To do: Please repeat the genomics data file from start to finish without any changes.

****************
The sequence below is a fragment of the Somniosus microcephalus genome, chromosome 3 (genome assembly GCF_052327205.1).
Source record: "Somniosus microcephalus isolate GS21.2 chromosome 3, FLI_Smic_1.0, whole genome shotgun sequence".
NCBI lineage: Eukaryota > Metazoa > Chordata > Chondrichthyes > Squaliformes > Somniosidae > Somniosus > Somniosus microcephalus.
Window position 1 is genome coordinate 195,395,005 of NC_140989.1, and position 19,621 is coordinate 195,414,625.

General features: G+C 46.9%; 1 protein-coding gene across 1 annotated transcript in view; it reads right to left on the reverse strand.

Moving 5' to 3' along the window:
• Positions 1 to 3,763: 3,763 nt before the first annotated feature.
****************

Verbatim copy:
The sequence below is a fragment of the Somniosus microcephalus genome, chromosome 3 (genome assembly GCF_052327205.1).
Source record: "Somniosus microcephalus isolate GS21.2 chromosome 3, FLI_Smic_1.0, whole genome shotgun sequence".
NCBI lineage: Eukaryota > Metazoa > Chordata > Chondrichthyes > Squaliformes > Somniosidae > Somniosus > Somniosus microcephalus.
Window position 1 is genome coordinate 195,395,005 of NC_140989.1, and position 19,621 is coordinate 195,414,625.

General features: G+C 46.9%; 1 protein-coding gene across 1 annotated transcript in view; it reads right to left on the reverse strand.

Moving 5' to 3' along the window:
• Positions 1 to 3,763: 3,763 nt before the first annotated feature.